AFM-Assisted Nanofabrication using Self-Assembled Monolayers

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dc.contributor.advisor Ducker, William A. en_US
dc.contributor.advisor Anderson, Mark R. en_US
dc.contributor.advisor Esker, Alan R. en_US
dc.contributor.advisor Morris, John R. en_US
dc.contributor.advisor Tissue, Brian M. en_US
dc.contributor.author Jang, Chang-Hyun en_US
dc.date.accessioned 2011-08-22T18:53:12Z
dc.date.available 2011-08-22T18:53:12Z
dc.date.issued 2003-12-19 en_US
dc.identifier.other etd-01242004-013030 en_US
dc.identifier.uri http://hdl.handle.net/10919/11103
dc.description.abstract This study describes the covalent and the electrostatic attachment of molecules, nano-particles, and proteins to patterned self-assembled monolayers. A scanning probe nanografting technique was employed to produce patterns of various sizes, down to 10 nm. Thus, we are able to demonstrate a degree of surface patterning which is an order of magnitude smaller than that used in the semiconductor industry. One efficient strategy for creating chemically specific nanostructures is to use the extraordinary catalytic properties of enzymes. However, as the dimension of a catalyst patch is reduced down to nanometer scale, it is difficult to detect the very low concentration of product. This study resolves the problem by developing a new strategy: the surface trapping of a product generated by a nanometer-scale patch of surface-bound enzyme. An array of proteins finds use when the array contains a number of different proteins. Toward this end, a new and convenient method for immobilizing enzymes is developed, which will allow the preparation of thin films containing several different catalytically-active enzymes on the nanoscale. The disadvantage of scanning probe nanografting technique is that the AFM tip loses resolution through wear during the patterning procedure. This study examines the possibility of developing a new AFM lithographic method to avoid wear: the use of enzymes covalently attached to a tip as a site-specific catalyst. en_US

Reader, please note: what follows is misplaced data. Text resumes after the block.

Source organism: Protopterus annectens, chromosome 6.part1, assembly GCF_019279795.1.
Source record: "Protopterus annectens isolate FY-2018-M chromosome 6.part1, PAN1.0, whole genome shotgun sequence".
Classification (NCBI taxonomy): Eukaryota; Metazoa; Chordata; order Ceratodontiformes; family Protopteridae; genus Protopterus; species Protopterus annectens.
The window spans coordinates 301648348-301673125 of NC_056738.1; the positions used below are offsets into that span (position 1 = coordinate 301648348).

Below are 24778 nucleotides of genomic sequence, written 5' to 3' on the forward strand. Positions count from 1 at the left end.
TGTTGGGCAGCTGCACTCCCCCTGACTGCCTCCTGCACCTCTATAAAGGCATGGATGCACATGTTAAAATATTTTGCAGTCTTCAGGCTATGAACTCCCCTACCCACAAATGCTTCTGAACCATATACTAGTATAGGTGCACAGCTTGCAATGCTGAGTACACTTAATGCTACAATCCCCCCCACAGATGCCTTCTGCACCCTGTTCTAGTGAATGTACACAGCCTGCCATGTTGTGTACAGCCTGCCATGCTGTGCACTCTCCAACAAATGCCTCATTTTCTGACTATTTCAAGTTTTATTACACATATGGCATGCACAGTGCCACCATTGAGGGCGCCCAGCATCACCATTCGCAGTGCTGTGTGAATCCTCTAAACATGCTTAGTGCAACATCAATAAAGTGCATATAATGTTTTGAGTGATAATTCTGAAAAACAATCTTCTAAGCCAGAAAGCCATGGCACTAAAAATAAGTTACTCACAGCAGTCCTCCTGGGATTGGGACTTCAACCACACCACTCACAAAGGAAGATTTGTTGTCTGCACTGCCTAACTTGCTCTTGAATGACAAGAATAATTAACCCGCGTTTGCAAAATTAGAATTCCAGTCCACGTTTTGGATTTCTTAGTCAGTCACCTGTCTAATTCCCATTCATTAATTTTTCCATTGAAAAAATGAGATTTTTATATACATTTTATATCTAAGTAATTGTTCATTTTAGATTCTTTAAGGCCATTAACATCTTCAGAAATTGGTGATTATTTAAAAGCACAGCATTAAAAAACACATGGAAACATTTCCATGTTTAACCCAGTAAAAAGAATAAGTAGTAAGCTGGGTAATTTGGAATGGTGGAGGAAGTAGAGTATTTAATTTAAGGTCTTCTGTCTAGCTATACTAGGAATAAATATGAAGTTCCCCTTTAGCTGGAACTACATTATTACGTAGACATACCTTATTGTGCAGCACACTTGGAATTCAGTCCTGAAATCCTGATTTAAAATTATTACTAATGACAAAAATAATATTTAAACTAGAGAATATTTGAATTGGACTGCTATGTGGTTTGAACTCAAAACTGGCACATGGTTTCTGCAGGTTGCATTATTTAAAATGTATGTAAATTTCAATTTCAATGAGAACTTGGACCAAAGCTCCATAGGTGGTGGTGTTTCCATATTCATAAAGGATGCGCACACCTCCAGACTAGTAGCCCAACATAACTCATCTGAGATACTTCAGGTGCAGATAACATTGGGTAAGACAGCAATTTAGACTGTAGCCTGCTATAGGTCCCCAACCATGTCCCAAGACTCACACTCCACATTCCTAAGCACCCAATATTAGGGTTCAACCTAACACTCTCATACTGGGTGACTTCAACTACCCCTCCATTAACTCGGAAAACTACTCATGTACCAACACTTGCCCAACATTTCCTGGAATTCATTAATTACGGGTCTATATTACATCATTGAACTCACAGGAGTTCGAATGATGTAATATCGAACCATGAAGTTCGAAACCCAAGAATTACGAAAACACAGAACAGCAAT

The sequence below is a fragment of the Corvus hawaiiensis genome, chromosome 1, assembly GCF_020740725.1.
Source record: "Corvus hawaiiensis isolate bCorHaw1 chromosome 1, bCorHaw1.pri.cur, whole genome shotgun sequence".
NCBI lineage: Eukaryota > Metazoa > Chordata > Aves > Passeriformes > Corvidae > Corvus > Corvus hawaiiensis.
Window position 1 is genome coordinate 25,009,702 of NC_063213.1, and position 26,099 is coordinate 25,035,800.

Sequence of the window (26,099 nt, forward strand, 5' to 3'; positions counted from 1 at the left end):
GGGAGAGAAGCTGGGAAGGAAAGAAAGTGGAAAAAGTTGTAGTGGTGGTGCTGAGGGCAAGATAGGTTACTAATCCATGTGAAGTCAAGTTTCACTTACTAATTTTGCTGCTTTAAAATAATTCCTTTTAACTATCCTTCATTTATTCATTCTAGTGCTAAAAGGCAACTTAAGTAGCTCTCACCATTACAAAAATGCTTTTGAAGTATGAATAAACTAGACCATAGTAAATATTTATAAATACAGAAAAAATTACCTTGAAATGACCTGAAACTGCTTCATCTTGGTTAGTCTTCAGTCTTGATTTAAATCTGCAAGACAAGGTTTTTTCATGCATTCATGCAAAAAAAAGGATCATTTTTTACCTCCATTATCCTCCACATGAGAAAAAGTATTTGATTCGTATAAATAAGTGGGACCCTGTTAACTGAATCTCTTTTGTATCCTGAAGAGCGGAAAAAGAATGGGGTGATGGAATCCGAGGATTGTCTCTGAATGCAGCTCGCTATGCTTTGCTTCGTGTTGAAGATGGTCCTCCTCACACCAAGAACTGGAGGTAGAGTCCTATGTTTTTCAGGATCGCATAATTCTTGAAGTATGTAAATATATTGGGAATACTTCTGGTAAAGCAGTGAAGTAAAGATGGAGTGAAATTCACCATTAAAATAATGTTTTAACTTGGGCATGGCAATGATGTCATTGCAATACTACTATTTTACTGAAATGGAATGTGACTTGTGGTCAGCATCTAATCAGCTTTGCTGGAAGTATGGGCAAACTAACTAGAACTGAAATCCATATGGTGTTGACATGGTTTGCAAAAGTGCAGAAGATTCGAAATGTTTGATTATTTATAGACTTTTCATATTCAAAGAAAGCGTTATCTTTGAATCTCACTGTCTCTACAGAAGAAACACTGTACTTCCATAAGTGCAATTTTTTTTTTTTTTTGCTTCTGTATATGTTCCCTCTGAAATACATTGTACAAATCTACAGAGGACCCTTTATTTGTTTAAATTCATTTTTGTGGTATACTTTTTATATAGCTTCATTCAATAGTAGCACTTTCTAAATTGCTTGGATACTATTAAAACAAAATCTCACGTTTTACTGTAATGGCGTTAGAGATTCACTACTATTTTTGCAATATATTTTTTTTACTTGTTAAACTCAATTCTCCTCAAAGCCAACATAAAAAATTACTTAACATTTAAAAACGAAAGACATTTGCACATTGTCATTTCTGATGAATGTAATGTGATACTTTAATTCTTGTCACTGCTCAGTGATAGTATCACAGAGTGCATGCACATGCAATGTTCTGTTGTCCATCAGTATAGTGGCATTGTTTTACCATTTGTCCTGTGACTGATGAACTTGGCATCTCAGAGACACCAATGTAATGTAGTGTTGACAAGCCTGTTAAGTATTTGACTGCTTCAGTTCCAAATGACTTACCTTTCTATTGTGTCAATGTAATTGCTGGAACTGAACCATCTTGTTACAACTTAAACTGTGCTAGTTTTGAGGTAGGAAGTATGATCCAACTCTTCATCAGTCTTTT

dc.format.medium ETD en_US
dc.publisher Virginia Tech en_US
dc.relation.haspart ETD-correct.pdf en_US
dc.rights The authors of the theses and dissertations are the copyright owners. Virginia Tech's Digital Library and Archives has their permission to store and provide access to these works. en_US
dc.source.uri http://scholar.lib.vt.edu/theses/available/etd-01242004-013030 en_US
dc.subject Atomic Force Microscopy en_US
dc.subject Nanofabrication en_US
dc.subject Self-Assembled Monolayer en_US
dc.subject Lithography en_US
dc.subject Acetylcholinestrase en_US
dc.title AFM-Assisted Nanofabrication using Self-Assembled Monolayers en_US
dc.type Other - Dissertation en_US
dc.contributor.department Chemistry en_US
dc.description.degree PHD en_US

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